The cars' sophisticated flat-four cylinder, air-cooled, four-overhead camshaft rear-mounted engine breathed through Solex carburettors to develop a quoted 110bhp at what was, for the time, the astronomic crankshaft speed of 7,800rpm.

Chassis '0048' was one of three sister 550 Spyders manufactured during May 1955 in the Race Department in Porsche Stuttgart's Werke Nr 1 facility. The three cars were constructed specifically to compete in that year's Le Mans 24-Hours race, by far the most important endurance event of the motor racing season. The Spyders were fitted with Wendler-made aluminium bodies, on which the oil tank filler caps were exposed on the right-rear quarter instead of being hidden beneath the rear deck. The front rubbing strip was also omitted to permit two small-dimension oval cooling holes to be punched-through to feed direct airflow to the front drum brakes.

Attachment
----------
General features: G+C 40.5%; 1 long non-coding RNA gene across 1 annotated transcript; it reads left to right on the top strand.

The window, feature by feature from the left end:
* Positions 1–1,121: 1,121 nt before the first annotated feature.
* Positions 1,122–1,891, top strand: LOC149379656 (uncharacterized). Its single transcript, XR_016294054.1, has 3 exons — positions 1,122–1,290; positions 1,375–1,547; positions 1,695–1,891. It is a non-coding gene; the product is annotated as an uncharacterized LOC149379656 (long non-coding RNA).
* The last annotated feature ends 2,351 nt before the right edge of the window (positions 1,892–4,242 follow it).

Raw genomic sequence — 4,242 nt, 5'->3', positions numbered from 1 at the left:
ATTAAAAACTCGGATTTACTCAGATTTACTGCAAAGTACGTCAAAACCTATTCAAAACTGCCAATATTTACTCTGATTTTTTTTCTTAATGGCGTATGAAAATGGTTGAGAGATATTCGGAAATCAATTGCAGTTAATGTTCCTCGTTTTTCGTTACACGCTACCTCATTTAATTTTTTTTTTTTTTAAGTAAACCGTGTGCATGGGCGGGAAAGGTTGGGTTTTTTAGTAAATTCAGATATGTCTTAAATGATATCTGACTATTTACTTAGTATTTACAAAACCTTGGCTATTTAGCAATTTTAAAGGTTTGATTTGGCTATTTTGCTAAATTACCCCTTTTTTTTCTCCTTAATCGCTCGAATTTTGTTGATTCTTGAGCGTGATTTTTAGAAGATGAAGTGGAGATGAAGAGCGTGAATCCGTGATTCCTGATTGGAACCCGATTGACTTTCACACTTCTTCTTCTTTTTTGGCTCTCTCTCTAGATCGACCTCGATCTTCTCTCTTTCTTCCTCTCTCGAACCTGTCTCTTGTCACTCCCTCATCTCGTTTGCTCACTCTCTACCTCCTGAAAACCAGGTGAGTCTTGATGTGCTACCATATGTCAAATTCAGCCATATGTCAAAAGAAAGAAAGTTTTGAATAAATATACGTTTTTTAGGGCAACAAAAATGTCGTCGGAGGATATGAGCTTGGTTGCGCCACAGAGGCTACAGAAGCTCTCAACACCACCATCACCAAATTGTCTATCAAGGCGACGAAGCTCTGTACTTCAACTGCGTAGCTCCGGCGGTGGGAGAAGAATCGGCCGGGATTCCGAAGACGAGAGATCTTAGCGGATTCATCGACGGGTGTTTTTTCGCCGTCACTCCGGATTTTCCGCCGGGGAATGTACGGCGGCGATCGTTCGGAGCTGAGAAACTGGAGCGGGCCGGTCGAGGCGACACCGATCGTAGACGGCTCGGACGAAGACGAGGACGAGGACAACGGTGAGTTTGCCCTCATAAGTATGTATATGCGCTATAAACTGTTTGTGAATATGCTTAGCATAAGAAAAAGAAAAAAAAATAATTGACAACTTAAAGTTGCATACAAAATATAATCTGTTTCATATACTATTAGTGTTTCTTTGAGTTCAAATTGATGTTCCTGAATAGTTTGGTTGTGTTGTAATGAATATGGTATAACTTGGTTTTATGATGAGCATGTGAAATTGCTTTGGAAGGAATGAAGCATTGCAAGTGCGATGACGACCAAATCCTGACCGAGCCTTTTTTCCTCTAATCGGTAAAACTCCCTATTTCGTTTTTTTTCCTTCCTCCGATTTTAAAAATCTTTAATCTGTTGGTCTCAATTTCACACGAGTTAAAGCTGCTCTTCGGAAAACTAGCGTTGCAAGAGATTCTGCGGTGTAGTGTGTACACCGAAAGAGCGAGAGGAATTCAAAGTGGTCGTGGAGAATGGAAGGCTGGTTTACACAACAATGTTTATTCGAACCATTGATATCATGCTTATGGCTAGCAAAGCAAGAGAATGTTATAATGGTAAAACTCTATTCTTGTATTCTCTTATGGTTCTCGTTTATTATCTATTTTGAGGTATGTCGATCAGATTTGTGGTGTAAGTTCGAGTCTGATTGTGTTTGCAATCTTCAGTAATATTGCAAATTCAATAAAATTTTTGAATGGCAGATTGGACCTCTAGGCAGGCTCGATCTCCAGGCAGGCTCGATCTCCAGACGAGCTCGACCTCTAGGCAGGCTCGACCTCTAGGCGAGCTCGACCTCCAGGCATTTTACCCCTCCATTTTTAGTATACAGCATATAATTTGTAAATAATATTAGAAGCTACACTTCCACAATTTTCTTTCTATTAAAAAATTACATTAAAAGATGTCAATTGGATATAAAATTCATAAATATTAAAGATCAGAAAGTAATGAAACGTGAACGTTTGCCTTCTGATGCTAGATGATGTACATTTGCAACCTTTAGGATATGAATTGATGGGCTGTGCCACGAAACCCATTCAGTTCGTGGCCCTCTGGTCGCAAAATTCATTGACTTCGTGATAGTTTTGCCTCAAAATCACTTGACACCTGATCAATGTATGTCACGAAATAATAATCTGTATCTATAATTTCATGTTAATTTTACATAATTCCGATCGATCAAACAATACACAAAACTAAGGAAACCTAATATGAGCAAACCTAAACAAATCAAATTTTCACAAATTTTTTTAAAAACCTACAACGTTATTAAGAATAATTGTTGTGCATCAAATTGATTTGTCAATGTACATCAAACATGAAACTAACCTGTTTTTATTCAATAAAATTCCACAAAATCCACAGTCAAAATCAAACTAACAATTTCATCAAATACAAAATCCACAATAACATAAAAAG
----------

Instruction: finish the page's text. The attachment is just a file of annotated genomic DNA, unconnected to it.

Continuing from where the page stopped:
Chassis '0048' is recorded in factory records as having been fitted with a 1098cc 'pushrod 4-cylinder Boxer Porsche engine' and was to be co-driven at Le Mans by American General Motors engineer-cum-driver Zora Arkus Duntov and Parisian dealer Auguste Veuillet. The former was on his way to becoming an extremely important figure within the history of the global motor industry, adding significant cachet to this Porsche Spyder. Auguste Veuillet, meanwhile, would find favour as Porsche's French importer.

Belgian-born to a Russian family, Zachary 'Zora' Arkus Duntov graduated from the Charlottenburg Technological University in Berlin, Germany, in 1934. At the outbreak of war in 1939, he and his brother joined the French Air Force, and following the fall of France in 1940 they succeeded in extricating their family via a Portuguese port on board ship to New York, where they settled in Manhattan.